By Bill Parry
Nearly a third of the American workforce, close to 54 million people, now freelance instead of getting regular paychecks and over 71 percent experience late or non-payment at some point in their career.
At a town hall meeting at the Museum of the Moving Image March 31 many of them shared their experiences with the founder of the Freelancers Union, Sara Horowitz.
“Whether it’s an Uber driver, a health-care worker, or a freelance web developer, more and more New Yorkers are choosing the freedom and flexibility of the gig economy over the traditional 9-to-5 rat race,” Horowitz said. “These workers make up the backbone of NYC’s economy, but unfortunately, there is no system in place to protect them when they don’t get paid. It’s time to hold these deadbeat companies accountable.”
City Councilman Jimmy Van Bramer (D-Sunnyside) is a co-sponsor of the Freelance Isn’t Free Bill that would protect freelance workers from late and non-payment by requiring companies that hire them to have a contract outlining the scope of the work, rate, payment method and due date. The legislation provides greater avenues of recourse, including a new ability to file a complaint with the Department of Consumer Affairs, for freelancers who don’t get paid on time.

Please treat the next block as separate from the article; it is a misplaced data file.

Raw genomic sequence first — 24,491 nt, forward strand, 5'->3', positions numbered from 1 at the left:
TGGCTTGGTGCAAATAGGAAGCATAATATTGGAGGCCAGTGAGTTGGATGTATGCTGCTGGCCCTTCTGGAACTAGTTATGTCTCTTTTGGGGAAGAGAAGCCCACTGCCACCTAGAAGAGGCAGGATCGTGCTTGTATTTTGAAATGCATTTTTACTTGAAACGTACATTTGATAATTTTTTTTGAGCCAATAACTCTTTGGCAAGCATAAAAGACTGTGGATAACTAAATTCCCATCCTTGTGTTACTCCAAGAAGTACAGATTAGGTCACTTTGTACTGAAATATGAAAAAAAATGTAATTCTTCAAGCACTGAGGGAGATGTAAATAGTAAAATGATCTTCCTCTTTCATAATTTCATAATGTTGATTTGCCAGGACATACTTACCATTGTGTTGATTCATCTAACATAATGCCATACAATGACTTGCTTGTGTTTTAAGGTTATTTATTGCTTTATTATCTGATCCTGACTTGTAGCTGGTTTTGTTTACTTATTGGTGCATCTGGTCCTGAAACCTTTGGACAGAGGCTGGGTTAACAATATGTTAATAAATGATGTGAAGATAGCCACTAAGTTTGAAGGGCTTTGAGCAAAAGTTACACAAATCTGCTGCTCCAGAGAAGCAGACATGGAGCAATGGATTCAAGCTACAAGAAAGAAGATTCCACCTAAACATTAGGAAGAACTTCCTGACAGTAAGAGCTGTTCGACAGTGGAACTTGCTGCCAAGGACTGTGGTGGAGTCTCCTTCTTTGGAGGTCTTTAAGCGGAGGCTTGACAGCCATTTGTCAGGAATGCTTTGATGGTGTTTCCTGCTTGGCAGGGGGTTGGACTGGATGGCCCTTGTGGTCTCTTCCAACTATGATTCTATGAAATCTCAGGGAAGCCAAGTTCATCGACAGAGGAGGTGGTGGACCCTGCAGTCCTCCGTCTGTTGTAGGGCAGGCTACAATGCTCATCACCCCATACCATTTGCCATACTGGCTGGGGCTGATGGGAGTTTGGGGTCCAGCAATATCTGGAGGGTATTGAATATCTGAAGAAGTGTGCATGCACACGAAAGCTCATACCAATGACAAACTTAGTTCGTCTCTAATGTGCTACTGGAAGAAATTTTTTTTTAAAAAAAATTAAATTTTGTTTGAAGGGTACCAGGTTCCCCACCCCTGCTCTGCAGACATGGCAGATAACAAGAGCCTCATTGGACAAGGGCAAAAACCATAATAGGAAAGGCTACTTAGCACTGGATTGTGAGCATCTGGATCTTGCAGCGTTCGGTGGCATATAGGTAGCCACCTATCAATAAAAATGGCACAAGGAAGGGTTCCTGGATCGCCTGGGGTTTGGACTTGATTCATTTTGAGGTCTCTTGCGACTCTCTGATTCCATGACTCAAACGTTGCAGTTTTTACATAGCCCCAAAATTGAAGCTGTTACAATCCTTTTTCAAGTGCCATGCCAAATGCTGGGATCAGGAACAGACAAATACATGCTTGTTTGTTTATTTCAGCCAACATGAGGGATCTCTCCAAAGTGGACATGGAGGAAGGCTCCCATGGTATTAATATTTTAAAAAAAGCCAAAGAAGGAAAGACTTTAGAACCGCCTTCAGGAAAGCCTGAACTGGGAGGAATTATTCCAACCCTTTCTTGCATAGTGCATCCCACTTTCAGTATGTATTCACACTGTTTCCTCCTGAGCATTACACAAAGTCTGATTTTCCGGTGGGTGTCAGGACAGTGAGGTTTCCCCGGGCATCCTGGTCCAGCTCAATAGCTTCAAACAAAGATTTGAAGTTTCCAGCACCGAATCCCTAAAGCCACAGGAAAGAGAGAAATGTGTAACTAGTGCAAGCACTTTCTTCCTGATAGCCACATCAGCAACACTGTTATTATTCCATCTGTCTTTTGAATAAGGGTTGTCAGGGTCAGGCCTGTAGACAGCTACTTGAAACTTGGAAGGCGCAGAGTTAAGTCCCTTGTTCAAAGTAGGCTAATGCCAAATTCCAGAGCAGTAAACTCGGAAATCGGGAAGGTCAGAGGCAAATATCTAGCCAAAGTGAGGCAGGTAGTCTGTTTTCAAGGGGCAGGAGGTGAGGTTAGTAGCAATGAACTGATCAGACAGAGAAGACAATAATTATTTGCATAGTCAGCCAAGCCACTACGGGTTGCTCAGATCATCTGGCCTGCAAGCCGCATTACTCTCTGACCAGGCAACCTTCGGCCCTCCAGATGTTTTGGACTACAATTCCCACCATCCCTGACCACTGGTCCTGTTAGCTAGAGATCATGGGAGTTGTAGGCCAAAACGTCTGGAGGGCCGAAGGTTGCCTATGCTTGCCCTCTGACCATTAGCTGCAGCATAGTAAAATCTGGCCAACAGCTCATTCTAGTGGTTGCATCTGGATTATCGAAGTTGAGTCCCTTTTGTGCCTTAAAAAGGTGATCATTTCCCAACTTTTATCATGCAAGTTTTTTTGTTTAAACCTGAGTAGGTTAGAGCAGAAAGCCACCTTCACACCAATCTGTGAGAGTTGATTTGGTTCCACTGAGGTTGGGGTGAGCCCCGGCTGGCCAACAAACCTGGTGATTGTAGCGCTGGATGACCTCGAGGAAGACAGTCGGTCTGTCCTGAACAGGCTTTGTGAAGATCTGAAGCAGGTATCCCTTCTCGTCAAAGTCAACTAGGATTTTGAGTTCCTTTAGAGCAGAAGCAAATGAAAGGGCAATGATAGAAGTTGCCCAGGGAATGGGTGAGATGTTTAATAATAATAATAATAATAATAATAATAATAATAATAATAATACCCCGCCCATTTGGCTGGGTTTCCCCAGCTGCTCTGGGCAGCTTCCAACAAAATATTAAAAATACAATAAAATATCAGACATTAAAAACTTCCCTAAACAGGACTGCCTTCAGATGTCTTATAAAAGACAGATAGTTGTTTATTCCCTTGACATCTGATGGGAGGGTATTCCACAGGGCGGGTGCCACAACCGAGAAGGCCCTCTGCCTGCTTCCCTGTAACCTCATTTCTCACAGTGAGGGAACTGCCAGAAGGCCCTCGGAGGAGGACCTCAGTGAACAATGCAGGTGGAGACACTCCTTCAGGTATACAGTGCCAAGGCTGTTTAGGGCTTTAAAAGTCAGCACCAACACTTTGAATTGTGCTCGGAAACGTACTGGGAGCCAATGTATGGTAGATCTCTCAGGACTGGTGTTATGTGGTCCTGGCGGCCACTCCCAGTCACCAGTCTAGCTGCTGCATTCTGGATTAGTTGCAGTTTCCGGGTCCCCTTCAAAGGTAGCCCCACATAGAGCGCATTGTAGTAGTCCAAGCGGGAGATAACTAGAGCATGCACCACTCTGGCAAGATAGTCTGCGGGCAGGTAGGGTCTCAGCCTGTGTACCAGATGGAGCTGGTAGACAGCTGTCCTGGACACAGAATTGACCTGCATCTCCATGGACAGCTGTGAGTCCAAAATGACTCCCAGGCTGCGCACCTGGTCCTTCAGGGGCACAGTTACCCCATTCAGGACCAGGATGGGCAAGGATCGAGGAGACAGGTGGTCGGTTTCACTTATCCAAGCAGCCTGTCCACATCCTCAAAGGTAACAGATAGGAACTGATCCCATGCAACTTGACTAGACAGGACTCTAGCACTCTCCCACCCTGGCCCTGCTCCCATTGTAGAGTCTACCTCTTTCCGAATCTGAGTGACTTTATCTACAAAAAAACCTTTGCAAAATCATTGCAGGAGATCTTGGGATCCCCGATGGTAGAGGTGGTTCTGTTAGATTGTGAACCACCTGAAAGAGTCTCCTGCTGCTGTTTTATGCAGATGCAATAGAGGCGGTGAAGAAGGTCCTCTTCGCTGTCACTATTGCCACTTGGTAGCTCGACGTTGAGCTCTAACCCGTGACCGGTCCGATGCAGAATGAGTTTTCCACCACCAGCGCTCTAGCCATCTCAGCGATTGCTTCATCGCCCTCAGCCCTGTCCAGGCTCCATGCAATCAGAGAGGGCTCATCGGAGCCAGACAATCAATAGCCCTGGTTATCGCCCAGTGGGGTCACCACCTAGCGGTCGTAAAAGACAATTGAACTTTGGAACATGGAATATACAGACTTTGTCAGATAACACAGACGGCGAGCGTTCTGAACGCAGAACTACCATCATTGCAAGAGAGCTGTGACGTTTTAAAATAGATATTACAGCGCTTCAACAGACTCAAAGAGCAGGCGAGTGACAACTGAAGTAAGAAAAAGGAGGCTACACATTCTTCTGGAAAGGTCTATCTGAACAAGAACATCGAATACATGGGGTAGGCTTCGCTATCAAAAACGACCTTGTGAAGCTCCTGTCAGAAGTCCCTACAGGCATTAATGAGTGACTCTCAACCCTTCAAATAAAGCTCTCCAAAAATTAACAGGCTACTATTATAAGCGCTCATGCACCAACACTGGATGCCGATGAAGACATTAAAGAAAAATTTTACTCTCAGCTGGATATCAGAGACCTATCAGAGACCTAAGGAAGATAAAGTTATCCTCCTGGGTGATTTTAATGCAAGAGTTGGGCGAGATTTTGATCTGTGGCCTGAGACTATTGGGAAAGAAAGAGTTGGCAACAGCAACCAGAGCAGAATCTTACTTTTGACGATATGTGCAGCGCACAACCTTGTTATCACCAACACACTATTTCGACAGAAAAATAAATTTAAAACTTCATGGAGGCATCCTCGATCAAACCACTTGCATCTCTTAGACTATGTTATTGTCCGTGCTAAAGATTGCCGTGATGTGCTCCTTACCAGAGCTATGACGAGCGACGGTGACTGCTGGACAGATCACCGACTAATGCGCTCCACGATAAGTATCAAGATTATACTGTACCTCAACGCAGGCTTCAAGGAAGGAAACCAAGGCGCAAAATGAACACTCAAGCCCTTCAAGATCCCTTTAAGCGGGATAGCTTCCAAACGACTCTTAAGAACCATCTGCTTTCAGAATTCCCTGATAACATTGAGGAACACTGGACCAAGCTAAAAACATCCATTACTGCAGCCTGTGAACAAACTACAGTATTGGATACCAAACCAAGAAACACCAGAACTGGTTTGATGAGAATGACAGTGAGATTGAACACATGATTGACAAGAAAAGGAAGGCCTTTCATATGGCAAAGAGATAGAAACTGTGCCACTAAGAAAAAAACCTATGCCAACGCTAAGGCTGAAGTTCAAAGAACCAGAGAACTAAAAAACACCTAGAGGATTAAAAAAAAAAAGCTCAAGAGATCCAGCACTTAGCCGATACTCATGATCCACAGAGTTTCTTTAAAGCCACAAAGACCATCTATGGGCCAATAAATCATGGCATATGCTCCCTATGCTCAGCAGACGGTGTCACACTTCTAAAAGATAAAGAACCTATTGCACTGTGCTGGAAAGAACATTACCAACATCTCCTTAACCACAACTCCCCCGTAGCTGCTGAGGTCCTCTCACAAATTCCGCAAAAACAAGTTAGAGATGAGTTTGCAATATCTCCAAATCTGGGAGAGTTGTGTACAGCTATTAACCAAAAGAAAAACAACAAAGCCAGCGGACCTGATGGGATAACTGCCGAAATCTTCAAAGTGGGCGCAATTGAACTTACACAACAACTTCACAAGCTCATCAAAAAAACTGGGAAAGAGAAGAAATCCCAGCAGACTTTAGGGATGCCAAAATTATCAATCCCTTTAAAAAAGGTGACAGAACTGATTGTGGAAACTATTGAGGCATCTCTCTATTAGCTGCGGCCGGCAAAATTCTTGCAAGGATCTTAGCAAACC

The average freelancer loses up to $6,000 every year, and Van Bramer, the chairman of the Council’s Cultural Affairs Committee is acting to protect the city’s artist community, among others.
“Late and nonpayment is wage theft and it must stop,” Van Bramer said. “For New York to continue to be the cultural capital of the world, our freelance artists must get paid in full and on time, as must the rest of our city’s 1.3 million independent workers.”
Reach reporter Bill Parry by e-mail at bparr